In relationships there is often an unconscious goal of maximizing safety rather than just diminishing anxiety.
Joseph Sandler was a psychoanalyst who coined the term “Background of Safety” in his 1960 paper. His “safety principle” was way ahead of its time when Freud’s “pleasure principle” dominated the psychological landscape.
What he meant by “safety principle” has now been verified by Bowlby’s attachment theory and his ideas of “safe haven” and “secure base.” That is to say that in every relationship there must be an underlying feeling that each partner is safe – safe not only from physical harm, but from psychological harm as well.
A background of safety goes a long way in provide a sense of connection and attachment between two people.
In relationships, there is often an unconscious goal of maximizing safety rather than just diminishing anxiety. In trying to maximize safety each partner seeks to increase his or her feelings of security and the availableness of the other.
This is not often achieved due to the increasing anxiety between the partners when discussing emotional topics. This is why it’s so important to use words that are not divisive or extreme in order to build a foundation of safety rather than anxiety.
For example, many couples may say things like, “you always do this” or “you never appreciate the things I do for you.” These are words of absolutes and they increase anxiety rather than increase safety. Furthermore, no one ever does anything all the time.
Other times couples will say, “I hate it when you don’t listen to me.” Hate is a divisive word that creates tension and anxiety rather than increasing safety and security. These feelings of safety and security in our most intimate relationships are not just a “nice to have” or even a convenient “add on.”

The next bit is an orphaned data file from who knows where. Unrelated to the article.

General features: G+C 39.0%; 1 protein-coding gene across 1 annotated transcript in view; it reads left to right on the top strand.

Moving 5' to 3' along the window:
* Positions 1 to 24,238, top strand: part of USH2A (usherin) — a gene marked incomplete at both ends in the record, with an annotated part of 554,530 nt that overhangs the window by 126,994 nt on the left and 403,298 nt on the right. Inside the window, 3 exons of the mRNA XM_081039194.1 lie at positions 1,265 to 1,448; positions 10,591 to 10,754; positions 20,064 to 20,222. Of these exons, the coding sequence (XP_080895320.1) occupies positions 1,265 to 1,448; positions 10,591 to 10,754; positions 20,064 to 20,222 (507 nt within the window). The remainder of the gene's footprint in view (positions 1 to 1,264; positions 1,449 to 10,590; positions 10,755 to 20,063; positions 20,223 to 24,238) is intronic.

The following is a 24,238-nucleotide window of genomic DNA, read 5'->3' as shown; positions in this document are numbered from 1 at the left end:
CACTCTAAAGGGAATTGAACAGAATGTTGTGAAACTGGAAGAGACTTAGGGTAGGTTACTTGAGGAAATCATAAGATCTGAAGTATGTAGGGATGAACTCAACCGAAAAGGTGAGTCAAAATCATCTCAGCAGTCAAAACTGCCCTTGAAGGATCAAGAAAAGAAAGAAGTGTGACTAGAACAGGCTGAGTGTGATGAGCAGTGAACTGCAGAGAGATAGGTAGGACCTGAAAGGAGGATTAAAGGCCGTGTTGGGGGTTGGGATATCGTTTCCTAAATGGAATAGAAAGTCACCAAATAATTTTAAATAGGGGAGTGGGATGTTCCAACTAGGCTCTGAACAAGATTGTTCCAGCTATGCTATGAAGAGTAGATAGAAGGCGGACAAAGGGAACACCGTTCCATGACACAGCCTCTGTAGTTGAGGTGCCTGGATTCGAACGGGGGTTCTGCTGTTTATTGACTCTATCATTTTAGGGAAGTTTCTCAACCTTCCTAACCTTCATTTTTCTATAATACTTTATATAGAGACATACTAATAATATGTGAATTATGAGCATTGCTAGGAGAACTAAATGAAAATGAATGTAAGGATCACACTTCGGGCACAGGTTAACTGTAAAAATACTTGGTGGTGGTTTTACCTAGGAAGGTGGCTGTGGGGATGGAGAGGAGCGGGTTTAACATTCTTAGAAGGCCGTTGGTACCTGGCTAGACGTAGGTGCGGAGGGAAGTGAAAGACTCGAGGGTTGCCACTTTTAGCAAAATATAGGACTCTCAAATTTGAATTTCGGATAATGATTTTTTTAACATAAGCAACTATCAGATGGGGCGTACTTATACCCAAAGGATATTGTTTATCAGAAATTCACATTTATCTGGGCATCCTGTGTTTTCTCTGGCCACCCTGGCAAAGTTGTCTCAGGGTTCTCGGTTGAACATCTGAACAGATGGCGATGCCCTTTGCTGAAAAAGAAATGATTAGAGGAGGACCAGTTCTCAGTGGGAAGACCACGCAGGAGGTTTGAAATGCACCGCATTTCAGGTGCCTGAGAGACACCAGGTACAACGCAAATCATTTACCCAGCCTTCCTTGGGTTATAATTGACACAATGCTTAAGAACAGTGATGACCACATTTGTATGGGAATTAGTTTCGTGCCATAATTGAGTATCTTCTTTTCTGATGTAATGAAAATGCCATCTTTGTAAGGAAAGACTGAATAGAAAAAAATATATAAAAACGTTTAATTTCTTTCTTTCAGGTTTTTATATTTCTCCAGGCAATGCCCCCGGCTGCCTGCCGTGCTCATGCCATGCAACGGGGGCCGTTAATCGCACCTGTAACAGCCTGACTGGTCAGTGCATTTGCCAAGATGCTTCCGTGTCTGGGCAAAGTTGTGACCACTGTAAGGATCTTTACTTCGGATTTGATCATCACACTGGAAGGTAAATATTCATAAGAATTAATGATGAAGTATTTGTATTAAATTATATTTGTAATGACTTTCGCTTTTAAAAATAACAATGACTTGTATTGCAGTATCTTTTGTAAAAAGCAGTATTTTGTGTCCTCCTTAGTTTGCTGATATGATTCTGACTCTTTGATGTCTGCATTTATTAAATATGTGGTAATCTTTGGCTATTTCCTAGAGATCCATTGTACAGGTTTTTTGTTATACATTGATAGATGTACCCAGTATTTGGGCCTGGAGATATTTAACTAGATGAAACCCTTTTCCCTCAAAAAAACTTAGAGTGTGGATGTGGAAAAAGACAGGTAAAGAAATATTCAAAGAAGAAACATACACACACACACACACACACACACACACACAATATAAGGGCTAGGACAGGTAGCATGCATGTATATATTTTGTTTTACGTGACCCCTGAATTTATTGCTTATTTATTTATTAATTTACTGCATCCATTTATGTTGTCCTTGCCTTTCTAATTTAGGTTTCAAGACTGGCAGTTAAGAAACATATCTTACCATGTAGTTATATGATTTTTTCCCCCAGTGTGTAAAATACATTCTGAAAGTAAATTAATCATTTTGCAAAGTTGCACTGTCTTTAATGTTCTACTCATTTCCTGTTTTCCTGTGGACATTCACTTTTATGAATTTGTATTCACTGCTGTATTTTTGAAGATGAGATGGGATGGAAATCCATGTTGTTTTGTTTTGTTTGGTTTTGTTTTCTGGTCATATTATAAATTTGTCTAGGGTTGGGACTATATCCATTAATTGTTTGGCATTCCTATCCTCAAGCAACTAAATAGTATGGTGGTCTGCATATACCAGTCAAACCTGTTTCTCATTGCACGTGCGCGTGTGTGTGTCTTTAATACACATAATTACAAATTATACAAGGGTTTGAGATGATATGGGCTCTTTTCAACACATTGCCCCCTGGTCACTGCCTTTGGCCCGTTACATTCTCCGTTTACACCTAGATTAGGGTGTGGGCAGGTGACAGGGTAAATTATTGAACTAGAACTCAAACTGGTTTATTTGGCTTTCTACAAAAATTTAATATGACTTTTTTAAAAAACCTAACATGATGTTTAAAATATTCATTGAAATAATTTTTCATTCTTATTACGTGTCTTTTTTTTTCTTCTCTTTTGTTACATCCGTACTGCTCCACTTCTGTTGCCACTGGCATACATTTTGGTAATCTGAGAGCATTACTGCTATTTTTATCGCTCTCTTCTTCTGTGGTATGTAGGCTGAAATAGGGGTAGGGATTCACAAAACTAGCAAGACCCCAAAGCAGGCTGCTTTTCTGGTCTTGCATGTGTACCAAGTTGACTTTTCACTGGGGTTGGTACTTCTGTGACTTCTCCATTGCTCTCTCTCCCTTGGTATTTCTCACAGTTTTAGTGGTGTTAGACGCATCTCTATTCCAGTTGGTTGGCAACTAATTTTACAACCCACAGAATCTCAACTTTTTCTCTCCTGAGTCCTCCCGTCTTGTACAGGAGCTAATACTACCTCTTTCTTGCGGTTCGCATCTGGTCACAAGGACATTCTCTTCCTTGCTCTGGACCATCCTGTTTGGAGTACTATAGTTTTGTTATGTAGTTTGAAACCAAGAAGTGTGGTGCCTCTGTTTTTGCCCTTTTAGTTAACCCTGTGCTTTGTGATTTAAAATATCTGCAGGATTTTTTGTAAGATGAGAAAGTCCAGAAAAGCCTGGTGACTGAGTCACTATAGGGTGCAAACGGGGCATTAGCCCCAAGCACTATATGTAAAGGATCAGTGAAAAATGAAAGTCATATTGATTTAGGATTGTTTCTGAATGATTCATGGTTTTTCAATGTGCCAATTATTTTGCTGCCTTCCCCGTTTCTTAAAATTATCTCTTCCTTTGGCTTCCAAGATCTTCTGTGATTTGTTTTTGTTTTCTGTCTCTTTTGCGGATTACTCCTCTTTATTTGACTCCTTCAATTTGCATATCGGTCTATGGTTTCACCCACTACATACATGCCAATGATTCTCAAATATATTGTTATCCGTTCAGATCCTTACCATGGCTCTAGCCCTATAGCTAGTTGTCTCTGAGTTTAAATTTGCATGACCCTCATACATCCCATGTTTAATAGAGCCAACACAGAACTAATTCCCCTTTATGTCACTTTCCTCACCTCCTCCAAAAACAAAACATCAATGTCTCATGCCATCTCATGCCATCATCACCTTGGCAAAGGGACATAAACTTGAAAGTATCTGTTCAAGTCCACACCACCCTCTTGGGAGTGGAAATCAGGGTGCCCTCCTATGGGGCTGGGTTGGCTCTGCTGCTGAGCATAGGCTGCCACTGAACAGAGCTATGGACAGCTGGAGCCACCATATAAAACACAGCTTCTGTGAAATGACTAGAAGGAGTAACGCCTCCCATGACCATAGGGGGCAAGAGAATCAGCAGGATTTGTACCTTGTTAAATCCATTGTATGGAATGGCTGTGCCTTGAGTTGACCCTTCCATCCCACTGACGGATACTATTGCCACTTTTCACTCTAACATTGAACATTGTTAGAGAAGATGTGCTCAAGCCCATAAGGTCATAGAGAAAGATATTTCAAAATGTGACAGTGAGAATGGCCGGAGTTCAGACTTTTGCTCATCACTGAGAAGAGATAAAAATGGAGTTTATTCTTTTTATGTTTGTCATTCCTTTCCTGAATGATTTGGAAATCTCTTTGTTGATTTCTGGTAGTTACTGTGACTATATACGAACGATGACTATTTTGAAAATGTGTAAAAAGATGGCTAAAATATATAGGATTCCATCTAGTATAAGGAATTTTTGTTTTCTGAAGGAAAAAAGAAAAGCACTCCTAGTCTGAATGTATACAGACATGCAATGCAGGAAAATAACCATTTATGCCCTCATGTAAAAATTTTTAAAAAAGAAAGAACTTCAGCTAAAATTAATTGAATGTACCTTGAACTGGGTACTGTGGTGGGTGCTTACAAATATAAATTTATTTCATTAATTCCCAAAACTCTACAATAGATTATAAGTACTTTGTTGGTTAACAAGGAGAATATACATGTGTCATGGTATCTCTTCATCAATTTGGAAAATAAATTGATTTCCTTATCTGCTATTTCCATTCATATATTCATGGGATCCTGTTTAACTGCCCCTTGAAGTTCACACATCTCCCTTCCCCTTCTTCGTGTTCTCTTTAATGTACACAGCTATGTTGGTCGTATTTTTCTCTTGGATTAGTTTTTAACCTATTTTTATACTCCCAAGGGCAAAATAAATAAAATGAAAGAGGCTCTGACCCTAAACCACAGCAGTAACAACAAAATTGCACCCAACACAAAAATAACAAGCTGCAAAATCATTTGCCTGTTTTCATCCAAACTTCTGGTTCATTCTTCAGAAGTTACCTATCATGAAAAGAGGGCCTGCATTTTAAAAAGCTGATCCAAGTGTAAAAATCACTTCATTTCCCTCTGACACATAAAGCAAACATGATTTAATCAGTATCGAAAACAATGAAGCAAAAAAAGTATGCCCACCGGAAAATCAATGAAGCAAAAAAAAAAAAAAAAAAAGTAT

Our feelings of security are part of our biological endowment that informs all of our lived experience. And whenever we lose these feelings, when it is replaced by feelings of fear and anxiety, we tend to revert to words and behaviors that protect us from harm – especially psychological harm.
We begin to act defensively, attack others, and lose perspective on the matter at hand. Oftentimes we become flooded and unable to think in the moment and therefore are unable to use language that softens our approach to our spouse and reinstates a sense of safety.
To correct this, first you must be able to survive the flooding. This may involve taking a break and regrouping later to continue the conversation. Or you may want to step back and slow the conversation down. Being mindful of the “here and now” can go a long way in not becoming flooded with anxiety and losing perspective.
Secondly, using words that are approachable and softer around the corners creates safety in the relationship. Things such as, “I feel like your not hearing me right now” is a much better way to express yourself than previously written.
Or you might say, “I feel frustrated when you sometimes forget to take out the trash and I have to remind you.” This expresses your feelings at his forgetfulness, and stays away from the absolutes of his behavior.
Increasing a sense of safety is — in my opinion — one of the most important goals any couple can achieve. If both partners feel safe enough with the other, then most issues can be worked through in a healthy way.
There would be less defensive behavior and feelings, less bringing up things from the past, and more sharing and listening to each other’s perspectives, that ultimately move the relationship forward to greater maturity.
If your discussions with your partner are not built around a sense of safety to speak openly and expressively you may need to call a Tulsa licensed professional counselor to help them learn. To take the first step toward a healthier relationship call us at 918-398-7678 or request a counseling appointment online.
- Tom Philp, LPC, NCC